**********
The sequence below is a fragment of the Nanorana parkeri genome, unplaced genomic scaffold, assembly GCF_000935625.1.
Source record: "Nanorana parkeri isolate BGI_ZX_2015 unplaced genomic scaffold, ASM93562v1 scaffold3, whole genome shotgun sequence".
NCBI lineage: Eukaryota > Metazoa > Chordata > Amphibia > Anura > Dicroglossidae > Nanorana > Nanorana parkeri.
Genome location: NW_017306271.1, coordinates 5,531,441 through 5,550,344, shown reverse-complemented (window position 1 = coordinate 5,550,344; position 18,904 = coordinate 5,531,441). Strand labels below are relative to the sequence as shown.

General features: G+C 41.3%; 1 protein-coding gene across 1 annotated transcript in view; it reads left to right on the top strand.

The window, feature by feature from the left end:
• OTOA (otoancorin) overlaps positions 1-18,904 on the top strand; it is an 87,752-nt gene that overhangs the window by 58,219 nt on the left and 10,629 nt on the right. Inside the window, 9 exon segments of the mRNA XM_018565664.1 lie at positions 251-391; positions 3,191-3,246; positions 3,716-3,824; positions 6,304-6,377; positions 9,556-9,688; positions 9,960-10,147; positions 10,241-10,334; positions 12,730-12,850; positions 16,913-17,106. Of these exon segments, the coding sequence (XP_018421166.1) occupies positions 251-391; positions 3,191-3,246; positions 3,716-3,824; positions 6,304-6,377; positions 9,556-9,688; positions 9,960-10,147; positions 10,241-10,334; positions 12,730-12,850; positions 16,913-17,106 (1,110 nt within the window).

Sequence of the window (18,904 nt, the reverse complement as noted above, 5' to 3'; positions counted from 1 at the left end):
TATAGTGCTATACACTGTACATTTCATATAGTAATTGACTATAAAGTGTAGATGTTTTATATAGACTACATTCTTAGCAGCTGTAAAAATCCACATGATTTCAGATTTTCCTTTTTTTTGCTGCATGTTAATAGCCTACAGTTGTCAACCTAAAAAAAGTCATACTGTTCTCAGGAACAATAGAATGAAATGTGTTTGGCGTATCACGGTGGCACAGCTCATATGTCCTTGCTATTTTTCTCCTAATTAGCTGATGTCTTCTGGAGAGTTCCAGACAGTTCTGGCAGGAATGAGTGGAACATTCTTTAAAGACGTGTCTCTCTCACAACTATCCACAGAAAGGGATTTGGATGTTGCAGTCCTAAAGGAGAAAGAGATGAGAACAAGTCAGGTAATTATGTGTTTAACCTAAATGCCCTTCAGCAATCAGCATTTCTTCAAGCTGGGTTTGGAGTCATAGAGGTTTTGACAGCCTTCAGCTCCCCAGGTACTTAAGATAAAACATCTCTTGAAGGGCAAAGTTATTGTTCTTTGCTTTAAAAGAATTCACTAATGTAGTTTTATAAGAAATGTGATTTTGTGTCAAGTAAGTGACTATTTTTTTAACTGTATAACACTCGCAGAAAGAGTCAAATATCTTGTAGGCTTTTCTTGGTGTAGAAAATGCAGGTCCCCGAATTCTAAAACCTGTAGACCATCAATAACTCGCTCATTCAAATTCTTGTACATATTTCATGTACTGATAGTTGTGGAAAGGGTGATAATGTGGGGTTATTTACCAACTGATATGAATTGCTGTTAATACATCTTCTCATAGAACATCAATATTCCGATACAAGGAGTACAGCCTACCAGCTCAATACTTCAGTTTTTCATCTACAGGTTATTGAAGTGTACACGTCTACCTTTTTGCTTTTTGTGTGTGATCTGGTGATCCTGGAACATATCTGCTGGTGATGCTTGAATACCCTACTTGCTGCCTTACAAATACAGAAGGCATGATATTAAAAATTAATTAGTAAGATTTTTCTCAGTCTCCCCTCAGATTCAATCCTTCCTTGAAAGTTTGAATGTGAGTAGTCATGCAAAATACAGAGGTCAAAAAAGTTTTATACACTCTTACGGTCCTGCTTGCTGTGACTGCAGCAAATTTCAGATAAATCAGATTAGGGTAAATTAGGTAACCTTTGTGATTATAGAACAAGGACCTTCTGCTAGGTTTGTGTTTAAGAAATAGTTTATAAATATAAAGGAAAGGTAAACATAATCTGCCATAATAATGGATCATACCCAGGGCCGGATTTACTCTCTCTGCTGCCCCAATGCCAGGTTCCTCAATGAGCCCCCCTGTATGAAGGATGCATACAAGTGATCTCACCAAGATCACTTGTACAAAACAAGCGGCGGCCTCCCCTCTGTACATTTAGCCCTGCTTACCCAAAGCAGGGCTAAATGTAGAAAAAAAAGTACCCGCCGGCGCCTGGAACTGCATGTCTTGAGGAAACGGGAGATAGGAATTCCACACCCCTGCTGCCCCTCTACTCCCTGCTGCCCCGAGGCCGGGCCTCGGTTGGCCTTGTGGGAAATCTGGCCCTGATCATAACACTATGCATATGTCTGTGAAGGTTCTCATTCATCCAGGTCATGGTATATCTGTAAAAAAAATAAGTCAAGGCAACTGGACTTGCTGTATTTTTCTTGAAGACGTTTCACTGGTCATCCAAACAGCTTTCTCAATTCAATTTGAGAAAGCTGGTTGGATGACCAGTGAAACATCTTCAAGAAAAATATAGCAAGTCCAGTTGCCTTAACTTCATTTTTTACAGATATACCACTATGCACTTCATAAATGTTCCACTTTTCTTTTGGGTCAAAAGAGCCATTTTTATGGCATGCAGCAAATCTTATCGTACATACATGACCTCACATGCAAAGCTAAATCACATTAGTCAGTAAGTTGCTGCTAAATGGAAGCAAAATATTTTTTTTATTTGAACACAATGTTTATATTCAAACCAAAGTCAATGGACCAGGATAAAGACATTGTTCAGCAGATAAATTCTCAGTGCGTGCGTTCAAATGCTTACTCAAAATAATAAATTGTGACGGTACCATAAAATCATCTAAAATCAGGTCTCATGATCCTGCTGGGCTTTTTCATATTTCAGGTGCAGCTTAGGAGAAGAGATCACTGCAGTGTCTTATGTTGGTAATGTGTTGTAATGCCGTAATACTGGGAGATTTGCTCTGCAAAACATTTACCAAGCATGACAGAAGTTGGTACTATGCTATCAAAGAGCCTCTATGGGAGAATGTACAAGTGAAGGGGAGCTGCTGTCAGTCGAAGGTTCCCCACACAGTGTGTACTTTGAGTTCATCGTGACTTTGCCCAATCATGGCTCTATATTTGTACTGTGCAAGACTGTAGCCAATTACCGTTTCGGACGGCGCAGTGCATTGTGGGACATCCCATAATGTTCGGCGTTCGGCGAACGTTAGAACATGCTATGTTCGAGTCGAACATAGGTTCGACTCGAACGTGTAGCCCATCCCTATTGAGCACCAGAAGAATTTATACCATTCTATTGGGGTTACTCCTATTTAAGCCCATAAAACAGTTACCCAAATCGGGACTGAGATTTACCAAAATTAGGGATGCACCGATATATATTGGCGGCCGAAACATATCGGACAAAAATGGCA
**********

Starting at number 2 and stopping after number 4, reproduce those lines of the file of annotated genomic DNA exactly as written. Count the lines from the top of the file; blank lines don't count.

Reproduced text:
Source record: "Nanorana parkeri isolate BGI_ZX_2015 unplaced genomic scaffold, ASM93562v1 scaffold3, whole genome shotgun sequence".
NCBI lineage: Eukaryota > Metazoa > Chordata > Amphibia > Anura > Dicroglossidae > Nanorana > Nanorana parkeri.
Genome location: NW_017306271.1, coordinates 5,531,441 through 5,550,344, shown reverse-complemented (window position 1 = coordinate 5,550,344; position 18,904 = coordinate 5,531,441). Strand labels below are relative to the sequence as shown.